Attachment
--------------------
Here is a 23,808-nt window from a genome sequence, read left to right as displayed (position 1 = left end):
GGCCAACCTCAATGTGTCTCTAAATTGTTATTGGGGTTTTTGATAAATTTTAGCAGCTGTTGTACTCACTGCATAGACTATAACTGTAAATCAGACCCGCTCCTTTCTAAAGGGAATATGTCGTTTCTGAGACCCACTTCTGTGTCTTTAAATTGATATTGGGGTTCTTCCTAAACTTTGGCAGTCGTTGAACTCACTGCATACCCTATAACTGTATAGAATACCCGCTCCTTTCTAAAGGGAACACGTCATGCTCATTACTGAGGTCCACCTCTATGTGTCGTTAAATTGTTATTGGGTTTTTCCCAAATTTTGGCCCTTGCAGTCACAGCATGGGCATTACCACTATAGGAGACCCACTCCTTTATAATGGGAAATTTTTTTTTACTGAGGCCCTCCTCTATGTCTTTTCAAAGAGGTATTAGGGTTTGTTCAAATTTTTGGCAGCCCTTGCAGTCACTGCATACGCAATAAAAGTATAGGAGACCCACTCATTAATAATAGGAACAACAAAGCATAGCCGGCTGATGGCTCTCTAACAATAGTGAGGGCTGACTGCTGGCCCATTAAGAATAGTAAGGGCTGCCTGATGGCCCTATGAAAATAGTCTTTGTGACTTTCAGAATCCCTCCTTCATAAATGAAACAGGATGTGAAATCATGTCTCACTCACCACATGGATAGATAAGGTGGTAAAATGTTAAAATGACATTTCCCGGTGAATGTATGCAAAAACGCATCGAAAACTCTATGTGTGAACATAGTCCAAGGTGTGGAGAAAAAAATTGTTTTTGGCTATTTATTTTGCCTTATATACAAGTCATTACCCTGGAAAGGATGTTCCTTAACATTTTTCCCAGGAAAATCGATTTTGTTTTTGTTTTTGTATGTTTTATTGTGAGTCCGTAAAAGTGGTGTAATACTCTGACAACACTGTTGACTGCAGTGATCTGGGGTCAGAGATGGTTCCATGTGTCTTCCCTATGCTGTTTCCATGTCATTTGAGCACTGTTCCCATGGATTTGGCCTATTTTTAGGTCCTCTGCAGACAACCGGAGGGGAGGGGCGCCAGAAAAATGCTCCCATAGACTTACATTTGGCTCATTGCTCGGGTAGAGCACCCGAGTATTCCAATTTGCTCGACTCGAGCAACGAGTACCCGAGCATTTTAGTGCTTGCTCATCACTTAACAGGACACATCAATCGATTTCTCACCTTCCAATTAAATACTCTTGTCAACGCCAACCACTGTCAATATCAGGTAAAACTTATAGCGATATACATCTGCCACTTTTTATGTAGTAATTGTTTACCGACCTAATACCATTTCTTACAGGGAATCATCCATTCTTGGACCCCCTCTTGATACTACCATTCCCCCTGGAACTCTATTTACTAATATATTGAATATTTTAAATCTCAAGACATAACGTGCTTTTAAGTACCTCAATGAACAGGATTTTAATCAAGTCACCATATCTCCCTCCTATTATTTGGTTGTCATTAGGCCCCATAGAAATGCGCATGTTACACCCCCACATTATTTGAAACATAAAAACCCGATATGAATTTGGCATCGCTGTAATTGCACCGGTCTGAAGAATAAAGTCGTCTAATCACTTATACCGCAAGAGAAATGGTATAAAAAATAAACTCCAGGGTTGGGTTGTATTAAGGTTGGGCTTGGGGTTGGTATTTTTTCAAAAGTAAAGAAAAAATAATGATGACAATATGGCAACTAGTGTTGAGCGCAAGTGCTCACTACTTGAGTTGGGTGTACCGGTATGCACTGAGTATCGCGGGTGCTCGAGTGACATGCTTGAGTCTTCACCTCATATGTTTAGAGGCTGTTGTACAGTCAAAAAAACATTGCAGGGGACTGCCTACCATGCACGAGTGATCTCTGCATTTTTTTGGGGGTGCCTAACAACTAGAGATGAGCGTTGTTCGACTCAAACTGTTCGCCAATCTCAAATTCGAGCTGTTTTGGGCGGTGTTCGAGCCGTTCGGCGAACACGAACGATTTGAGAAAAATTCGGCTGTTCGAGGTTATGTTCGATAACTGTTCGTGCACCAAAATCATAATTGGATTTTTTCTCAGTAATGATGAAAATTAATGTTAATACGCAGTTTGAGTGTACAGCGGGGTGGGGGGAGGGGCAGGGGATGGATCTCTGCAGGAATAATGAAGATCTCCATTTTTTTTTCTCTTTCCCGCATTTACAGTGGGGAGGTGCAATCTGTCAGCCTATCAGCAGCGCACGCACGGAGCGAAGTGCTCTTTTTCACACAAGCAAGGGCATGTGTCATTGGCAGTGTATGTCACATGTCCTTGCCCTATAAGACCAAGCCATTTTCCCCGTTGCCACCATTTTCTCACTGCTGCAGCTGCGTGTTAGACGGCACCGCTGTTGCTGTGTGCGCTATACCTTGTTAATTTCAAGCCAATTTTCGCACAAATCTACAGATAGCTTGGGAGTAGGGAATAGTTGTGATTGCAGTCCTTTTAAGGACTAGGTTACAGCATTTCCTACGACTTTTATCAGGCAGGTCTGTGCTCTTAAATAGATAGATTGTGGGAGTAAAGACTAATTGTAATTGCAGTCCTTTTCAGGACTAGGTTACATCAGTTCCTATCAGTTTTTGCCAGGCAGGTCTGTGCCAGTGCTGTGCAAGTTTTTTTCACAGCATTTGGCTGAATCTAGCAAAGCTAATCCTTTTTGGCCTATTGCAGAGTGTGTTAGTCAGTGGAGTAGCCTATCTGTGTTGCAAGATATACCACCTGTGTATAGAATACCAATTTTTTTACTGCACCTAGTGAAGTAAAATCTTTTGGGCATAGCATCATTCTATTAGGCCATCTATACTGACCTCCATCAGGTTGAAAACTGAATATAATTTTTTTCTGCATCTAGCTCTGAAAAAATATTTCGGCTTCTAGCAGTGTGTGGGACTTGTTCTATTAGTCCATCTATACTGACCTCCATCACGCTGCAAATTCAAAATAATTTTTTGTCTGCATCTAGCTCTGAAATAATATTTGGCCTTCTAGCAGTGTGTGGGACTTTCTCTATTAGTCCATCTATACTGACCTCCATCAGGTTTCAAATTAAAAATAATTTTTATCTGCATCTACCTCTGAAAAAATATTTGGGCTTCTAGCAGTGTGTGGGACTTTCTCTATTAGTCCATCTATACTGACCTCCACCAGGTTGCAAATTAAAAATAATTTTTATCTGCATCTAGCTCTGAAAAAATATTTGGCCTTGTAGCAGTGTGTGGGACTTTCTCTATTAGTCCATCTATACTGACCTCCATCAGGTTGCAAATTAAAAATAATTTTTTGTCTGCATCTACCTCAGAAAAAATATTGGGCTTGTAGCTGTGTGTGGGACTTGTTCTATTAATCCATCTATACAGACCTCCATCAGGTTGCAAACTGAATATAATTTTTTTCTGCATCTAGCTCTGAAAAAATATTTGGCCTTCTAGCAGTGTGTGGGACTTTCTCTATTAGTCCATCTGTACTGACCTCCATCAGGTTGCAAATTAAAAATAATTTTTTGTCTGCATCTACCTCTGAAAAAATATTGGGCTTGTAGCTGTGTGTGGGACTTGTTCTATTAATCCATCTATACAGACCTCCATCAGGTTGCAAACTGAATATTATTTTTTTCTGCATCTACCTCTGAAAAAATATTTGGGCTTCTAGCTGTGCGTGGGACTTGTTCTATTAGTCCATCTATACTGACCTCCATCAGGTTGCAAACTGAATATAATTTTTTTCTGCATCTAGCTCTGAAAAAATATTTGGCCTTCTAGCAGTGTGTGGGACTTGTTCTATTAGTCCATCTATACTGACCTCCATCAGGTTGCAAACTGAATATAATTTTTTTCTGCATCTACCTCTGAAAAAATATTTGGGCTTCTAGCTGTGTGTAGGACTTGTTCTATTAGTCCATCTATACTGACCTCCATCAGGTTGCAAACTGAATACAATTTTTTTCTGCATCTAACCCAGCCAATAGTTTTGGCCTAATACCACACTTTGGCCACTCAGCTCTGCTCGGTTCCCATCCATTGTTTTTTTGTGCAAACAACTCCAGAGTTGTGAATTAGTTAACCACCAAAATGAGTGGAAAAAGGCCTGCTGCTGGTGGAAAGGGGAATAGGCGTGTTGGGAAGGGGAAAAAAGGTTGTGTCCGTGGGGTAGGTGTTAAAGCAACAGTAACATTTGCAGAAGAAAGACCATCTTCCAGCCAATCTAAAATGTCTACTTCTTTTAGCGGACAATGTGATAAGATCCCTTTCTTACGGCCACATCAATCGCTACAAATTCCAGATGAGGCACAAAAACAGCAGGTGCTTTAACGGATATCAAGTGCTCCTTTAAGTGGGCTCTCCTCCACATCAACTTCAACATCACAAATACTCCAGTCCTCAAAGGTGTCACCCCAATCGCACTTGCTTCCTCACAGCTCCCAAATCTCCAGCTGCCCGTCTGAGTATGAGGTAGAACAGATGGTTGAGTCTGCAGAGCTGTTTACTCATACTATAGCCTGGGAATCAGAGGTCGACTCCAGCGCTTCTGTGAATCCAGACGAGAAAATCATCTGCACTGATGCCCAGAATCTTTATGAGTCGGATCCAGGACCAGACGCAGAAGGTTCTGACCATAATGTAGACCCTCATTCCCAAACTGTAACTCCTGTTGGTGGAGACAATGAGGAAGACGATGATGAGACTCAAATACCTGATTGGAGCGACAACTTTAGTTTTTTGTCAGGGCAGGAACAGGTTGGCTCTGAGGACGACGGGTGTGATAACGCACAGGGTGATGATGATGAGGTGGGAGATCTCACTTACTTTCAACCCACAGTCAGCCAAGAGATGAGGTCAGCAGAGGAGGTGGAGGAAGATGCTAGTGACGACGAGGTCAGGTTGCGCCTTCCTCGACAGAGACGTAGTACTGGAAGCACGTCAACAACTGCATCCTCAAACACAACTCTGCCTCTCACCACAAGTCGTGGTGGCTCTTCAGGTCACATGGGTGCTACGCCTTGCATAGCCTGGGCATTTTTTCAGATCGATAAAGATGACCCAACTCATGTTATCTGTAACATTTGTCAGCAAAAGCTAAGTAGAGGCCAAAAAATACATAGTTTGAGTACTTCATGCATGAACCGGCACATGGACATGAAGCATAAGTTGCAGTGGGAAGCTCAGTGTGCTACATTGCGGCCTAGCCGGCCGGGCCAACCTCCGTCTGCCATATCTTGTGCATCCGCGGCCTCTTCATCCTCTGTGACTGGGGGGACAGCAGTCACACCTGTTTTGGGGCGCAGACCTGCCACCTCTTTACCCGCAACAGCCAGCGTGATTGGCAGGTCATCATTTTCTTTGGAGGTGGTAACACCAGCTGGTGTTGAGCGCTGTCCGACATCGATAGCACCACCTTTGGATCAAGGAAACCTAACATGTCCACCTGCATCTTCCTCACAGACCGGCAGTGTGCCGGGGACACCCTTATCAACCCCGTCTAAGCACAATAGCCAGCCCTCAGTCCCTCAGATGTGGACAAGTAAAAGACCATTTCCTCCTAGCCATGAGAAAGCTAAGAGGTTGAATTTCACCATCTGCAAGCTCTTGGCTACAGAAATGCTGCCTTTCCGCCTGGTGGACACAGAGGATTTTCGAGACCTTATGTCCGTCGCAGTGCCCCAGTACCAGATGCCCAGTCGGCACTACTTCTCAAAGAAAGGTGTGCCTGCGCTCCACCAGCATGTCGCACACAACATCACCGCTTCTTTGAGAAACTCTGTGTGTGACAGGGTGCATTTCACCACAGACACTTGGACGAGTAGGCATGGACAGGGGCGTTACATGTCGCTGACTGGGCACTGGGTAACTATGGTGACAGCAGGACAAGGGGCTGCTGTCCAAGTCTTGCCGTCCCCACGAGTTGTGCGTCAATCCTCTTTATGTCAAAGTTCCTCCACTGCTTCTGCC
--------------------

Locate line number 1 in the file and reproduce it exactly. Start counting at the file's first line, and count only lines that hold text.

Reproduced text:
Here is a 23,808-nt window from a genome sequence, read left to right as displayed (position 1 = left end):